30. 30. Definitions of Terms Used in Prosthodontics Accreditation StandardsThe terms used in this document (i.e. shall, must, should, can and may) were selected carefully andindicate the relative weight that the Commission attaches to each statement. The definitions of thesewords used in the Standards are as follows:Must or Shall: Indicates an imperative need and/or duty; an essential or indispensable item;mandatory.Intent: Intent statements are presented to provide clarification to the advanced specialty educationprograms in prosthodontics in the application of and in connection with compliance with theAccreditation Standards for Advanced Specialty Education Programs in Prosthodontics. Thestatements of intent set forth some of the reasons and purposes for the particular Standards. As such,these statements are not exclusive or exhaustive. Other purposes may apply.Examples of evidence to demonstrate compliance include: Desirable condition, practice ordocumentation indicating the freedom or liberty to follow a suggested alternative.Should: Indicates a method to achieve the standards.May or Could: Indicates freedom or liberty to follow a suggested alternative.Levels of Knowledge: In-depth: A thorough knowledge of concepts and theories for the purpose of critical analysis and the synthesis of more complete understanding. Understanding: Adequate knowledge with the ability to apply. Familiarity: A simplified knowledge for the purpose of orientation and recognition of general principles.Levels of Skills: Proficient: The level of skill beyond competency. It is that level of skill acquired through advanced training or the level of skill attained when a particular activity is accomplished with repeated quality and a more efficient utilization of time. Competent: The level of skill displaying special ability or knowledge derived from training and experience. Exposed: The level of skill attained by observation of or participation in a particular activity. Prosthodontics Standards -9-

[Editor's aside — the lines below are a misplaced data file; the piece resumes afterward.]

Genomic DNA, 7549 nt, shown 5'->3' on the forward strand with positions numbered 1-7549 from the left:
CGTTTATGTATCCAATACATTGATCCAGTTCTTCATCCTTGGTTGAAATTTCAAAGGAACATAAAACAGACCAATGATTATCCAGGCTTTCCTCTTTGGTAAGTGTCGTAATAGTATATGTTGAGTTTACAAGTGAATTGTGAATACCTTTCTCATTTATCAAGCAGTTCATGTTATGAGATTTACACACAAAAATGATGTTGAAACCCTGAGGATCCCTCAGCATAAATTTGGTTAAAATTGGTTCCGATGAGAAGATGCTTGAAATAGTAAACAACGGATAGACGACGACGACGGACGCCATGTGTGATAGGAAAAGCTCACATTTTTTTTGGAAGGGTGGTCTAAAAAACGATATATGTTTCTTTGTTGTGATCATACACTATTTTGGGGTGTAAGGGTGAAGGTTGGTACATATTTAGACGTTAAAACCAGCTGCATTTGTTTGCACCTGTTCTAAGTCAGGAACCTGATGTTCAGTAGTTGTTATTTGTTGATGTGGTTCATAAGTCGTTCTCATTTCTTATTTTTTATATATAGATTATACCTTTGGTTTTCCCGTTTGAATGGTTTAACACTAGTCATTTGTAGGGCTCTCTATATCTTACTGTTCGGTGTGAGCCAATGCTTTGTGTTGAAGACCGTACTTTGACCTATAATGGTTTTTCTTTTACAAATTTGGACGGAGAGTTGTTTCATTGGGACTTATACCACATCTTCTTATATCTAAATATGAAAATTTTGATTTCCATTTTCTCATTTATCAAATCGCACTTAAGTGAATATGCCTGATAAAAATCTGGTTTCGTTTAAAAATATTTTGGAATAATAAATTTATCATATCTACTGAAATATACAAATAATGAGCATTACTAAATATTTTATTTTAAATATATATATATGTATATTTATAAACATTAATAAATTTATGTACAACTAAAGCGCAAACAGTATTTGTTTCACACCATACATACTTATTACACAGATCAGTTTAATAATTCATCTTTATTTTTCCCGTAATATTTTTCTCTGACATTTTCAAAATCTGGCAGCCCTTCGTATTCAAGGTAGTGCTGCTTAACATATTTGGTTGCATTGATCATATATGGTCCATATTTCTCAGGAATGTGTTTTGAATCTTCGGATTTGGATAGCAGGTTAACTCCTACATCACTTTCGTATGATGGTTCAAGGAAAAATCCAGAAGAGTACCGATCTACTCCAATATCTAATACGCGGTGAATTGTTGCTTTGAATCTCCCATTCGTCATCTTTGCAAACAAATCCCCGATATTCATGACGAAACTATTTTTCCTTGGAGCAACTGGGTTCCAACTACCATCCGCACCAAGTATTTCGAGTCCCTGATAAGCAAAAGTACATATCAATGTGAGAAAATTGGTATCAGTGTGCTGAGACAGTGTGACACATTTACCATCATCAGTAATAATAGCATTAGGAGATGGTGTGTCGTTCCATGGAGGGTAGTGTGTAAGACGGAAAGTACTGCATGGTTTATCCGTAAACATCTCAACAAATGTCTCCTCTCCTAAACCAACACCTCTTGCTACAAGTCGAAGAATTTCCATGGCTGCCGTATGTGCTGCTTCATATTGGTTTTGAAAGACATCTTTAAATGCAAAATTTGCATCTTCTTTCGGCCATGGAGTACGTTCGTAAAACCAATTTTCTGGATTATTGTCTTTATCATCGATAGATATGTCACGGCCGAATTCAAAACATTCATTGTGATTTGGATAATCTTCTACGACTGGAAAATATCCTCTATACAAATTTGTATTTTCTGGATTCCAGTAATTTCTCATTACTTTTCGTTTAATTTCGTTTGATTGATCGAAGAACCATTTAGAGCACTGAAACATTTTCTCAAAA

31. 31. Other Terms:Institution (or organizational unit of an institution): a dental, medical or public health school, patientcare facility, or other entity that engages in advanced specialty education.Sponsoring institution: primary responsibility for advanced specialty education programs.Affiliated institution: support responsibility for advanced specialty education programs.Advanced specialty education student/resident: a student/resident enrolled in an accreditedadvanced specialty education program.A graduate program is a planned sequence of advanced courses leading to a masters or doctoraldegree granted by a recognized and accredited educational institution.A postgraduate program is a planned sequence of advanced courses that leads to a certificate ofcompletion in a specialty recognized by the American Dental Association.Student/Resident: The individual enrolled in an accredited advanced education program.Postdoctoral: Can be equated with Advanced.Residency Program: A planned sequence of advanced courses integrated into a hospital setting thatleads to a certificate of completion in a specialty recognized by the American Dental Association.Prosthodontic Specific TermsRemovable Prosthodontics – is that branch of prosthodontics concerned with the replacement ofteeth and contiguous structures for edentulous or partially edentulous patients by artificial substitutesthat are removable from the mouth.Fixed Prosthodontics – is that branch of prosthodontics concerned with the replacement and/orrestoration of teeth by artificial substitutes that are not removable from the mouth.Implant Prosthodontics – is that branch of prosthodontics concerned with the replacement of teethand contiguous structures by artificial substitutes partially or completely supported and/or retainedby alloplastic implants.Maxillofacial Prosthetics – is that branch of prosthodontics concerned with the restoration and/orreplacement of stomatognathic and associated craniofacial structures by artificial substitutes. Prosthodontics Standards -10-